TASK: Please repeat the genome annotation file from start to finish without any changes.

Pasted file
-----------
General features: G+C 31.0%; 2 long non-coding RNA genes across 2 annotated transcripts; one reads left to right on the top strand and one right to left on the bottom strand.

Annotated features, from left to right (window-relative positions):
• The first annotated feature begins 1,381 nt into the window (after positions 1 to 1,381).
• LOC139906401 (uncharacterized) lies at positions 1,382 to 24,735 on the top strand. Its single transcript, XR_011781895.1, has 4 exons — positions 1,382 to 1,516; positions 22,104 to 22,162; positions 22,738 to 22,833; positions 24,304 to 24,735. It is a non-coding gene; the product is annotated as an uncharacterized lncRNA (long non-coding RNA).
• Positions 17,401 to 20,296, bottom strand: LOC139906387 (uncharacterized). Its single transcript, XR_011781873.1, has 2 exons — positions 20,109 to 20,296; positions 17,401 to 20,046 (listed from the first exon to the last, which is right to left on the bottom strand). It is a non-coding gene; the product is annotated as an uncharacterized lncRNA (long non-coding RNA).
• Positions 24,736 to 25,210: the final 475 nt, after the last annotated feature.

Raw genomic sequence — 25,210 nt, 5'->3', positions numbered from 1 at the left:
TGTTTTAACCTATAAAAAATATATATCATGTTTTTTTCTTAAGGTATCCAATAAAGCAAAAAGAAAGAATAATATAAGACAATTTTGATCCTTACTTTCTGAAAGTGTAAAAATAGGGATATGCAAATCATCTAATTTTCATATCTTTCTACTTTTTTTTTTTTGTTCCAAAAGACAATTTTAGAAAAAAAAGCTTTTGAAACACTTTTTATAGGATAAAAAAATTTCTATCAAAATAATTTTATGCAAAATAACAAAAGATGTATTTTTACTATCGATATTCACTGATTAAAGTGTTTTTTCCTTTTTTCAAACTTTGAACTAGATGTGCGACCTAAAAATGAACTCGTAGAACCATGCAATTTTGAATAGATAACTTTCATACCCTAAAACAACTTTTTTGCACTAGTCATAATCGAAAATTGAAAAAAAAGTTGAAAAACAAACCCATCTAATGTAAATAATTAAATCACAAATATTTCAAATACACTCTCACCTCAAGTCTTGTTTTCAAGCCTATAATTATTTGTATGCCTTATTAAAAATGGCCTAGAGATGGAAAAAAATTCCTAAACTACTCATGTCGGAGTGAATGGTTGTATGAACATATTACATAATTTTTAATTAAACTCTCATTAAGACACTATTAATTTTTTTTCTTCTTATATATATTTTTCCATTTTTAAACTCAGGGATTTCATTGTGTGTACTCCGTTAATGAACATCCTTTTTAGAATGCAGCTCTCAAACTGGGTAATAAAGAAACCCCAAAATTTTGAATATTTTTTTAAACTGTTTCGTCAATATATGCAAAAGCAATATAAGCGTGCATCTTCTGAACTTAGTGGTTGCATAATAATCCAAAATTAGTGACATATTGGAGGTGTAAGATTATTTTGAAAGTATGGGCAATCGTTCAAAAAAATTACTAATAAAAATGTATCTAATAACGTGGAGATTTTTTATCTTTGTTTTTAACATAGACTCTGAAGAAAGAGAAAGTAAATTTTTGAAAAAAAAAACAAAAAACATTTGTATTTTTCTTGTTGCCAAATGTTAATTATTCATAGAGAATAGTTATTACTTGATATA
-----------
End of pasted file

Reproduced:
General features: G+C 31.0%; 2 long non-coding RNA genes across 2 annotated transcripts; one reads left to right on the top strand and one right to left on the bottom strand.

Annotated features, from left to right (window-relative positions):
• The first annotated feature begins 1,381 nt into the window (after positions 1 to 1,381).
• LOC139906401 (uncharacterized) lies at positions 1,382 to 24,735 on the top strand. Its single transcript, XR_011781895.1, has 4 exons — positions 1,382 to 1,516; positions 22,104 to 22,162; positions 22,738 to 22,833; positions 24,304 to 24,735. It is a non-coding gene; the product is annotated as an uncharacterized lncRNA (long non-coding RNA).
• Positions 17,401 to 20,296, bottom strand: LOC139906387 (uncharacterized). Its single transcript, XR_011781873.1, has 2 exons — positions 20,109 to 20,296; positions 17,401 to 20,046 (listed from the first exon to the last, which is right to left on the bottom strand). It is a non-coding gene; the product is annotated as an uncharacterized lncRNA (long non-coding RNA).
• Positions 24,736 to 25,210: the final 475 nt, after the last annotated feature.

Raw genomic sequence — 25,210 nt, 5'->3', positions numbered from 1 at the left:
TGTTTTAACCTATAAAAAATATATATCATGTTTTTTTCTTAAGGTATCCAATAAAGCAAAAAGAAAGAATAATATAAGACAATTTTGATCCTTACTTTCTGAAAGTGTAAAAATAGGGATATGCAAATCATCTAATTTTCATATCTTTCTACTTTTTTTTTTTTGTTCCAAAAGACAATTTTAGAAAAAAAAGCTTTTGAAACACTTTTTATAGGATAAAAAAATTTCTATCAAAATAATTTTATGCAAAATAACAAAAGATGTATTTTTACTATCGATATTCACTGATTAAAGTGTTTTTTCCTTTTTTCAAACTTTGAACTAGATGTGCGACCTAAAAATGAACTCGTAGAACCATGCAATTTTGAATAGATAACTTTCATACCCTAAAACAACTTTTTTGCACTAGTCATAATCGAAAATTGAAAAAAAAGTTGAAAAACAAACCCATCTAATGTAAATAATTAAATCACAAATATTTCAAATACACTCTCACCTCAAGTCTTGTTTTCAAGCCTATAATTATTTGTATGCCTTATTAAAAATGGCCTAGAGATGGAAAAAAATTCCTAAACTACTCATGTCGGAGTGAATGGTTGTATGAACATATTACATAATTTTTAATTAAACTCTCATTAAGACACTATTAATTTTTTTTCTTCTTATATATATTTTTCCATTTTTAAACTCAGGGATTTCATTGTGTGTACTCCGTTAATGAACATCCTTTTTAGAATGCAGCTCTCAAACTGGGTAATAAAGAAACCCCAAAATTTTGAATATTTTTTTAAACTGTTTCGTCAATATATGCAAAAGCAATATAAGCGTGCATCTTCTGAACTTAGTGGTTGCATAATAATCCAAAATTAGTGACATATTGGAGGTGTAAGATTATTTTGAAAGTATGGGCAATCGTTCAAAAAAATTACTAATAAAAATGTATCTAATAACGTGGAGATTTTTTATCTTTGTTTTTAACATAGACTCTGAAGAAAGAGAAAGTAAATTTTTGAAAAAAAAAACAAAAAACATTTGTATTTTTCTTGTTGCCAAATGTTAATTATTCATAGAGAATAGTTATTACTTGATATA